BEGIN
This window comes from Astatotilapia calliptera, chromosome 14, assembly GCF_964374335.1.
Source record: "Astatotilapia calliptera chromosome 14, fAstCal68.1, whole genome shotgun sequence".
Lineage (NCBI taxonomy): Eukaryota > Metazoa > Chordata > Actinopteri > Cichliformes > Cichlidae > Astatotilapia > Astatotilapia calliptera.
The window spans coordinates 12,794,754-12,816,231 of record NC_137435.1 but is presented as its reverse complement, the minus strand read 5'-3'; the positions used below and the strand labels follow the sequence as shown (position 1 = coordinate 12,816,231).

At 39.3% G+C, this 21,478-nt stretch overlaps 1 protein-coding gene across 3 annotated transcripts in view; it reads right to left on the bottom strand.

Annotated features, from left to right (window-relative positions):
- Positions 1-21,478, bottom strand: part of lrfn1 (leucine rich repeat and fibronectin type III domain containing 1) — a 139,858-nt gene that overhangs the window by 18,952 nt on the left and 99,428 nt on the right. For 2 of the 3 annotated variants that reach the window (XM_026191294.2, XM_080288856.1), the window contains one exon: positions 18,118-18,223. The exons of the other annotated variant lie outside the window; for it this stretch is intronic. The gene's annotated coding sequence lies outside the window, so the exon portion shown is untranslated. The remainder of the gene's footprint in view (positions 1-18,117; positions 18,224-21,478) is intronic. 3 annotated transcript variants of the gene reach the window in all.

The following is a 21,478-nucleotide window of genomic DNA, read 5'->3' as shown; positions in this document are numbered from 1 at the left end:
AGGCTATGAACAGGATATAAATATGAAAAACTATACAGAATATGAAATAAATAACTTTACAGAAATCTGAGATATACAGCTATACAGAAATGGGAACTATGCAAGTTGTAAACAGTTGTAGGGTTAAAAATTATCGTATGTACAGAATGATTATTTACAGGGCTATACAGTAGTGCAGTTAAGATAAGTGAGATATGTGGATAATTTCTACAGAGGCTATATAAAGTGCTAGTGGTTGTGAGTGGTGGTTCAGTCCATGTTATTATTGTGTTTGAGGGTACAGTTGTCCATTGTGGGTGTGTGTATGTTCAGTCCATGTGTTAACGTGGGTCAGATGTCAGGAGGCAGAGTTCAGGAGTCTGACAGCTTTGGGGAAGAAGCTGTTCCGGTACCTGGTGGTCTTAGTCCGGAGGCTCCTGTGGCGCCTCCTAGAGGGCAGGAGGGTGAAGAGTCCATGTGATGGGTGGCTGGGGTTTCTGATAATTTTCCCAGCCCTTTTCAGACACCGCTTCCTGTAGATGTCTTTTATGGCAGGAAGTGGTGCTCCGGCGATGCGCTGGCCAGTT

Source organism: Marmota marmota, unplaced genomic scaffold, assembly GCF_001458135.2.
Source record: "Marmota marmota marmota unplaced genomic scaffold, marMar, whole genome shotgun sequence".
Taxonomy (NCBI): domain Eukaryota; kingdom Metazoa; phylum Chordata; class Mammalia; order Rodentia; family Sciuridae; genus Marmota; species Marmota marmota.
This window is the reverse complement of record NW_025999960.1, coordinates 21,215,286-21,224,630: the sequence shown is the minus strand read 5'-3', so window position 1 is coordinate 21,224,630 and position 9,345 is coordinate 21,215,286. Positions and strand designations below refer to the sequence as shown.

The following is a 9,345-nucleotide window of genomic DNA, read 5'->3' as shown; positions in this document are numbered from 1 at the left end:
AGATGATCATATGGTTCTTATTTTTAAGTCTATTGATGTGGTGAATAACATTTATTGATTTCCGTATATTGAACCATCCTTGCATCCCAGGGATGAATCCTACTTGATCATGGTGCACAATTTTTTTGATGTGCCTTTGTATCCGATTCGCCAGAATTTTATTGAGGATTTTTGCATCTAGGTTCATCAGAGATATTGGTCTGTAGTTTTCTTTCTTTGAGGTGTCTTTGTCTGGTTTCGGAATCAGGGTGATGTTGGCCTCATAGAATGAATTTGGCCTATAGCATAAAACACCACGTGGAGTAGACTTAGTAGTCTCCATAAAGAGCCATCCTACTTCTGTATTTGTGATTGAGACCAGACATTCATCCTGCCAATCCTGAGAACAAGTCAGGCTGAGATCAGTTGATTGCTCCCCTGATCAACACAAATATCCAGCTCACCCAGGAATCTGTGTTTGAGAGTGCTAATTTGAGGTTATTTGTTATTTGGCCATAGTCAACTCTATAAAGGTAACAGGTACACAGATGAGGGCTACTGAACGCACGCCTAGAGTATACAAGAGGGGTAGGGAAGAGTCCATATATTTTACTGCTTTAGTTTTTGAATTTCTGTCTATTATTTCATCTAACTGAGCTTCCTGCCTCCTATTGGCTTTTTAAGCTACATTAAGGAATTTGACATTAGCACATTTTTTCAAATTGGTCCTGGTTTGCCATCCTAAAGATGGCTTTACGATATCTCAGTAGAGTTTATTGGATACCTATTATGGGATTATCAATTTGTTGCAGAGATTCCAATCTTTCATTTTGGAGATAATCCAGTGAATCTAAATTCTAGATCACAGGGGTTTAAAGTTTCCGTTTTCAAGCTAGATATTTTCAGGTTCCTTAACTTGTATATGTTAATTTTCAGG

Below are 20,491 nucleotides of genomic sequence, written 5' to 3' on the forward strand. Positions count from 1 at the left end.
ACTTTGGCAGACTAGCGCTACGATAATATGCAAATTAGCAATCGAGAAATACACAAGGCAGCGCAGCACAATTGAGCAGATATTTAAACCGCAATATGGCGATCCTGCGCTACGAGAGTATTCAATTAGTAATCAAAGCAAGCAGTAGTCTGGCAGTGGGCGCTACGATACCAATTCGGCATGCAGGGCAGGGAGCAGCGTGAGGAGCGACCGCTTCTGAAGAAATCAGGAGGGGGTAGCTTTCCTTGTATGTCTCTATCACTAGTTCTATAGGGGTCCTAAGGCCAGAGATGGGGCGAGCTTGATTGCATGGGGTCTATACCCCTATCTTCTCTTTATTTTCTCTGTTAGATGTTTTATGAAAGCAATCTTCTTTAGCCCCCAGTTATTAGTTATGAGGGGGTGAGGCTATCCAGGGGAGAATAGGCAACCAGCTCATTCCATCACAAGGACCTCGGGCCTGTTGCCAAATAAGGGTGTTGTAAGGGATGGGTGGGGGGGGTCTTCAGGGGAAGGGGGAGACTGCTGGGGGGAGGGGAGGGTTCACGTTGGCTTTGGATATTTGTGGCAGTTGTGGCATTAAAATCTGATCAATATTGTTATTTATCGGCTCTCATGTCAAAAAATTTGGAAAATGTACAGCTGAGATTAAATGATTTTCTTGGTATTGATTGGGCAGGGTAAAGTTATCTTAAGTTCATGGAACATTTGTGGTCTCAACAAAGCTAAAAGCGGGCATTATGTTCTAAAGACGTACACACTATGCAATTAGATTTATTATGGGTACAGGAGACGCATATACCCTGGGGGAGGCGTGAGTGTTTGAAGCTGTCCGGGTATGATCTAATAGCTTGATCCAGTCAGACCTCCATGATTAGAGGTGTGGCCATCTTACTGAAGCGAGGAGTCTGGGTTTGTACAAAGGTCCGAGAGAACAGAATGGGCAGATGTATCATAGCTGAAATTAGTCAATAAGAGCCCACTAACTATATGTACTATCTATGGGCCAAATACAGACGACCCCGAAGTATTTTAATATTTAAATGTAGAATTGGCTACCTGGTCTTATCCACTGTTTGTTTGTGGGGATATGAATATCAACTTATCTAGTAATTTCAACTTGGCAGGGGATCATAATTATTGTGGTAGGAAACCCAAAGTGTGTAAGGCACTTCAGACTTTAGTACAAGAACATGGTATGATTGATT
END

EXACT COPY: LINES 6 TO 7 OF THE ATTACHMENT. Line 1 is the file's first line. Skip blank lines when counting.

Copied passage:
Annotated features, from left to right (window-relative positions):
- Positions 1-21,478, bottom strand: part of lrfn1 (leucine rich repeat and fibronectin type III domain containing 1) — a 139,858-nt gene that overhangs the window by 18,952 nt on the left and 99,428 nt on the right. For 2 of the 3 annotated variants that reach the window (XM_026191294.2, XM_080288856.1), the window contains one exon: positions 18,118-18,223. The exons of the other annotated variant lie outside the window; for it this stretch is intronic. The gene's annotated coding sequence lies outside the window, so the exon portion shown is untranslated. The remainder of the gene's footprint in view (positions 1-18,117; positions 18,224-21,478) is intronic. 3 annotated transcript variants of the gene reach the window in all.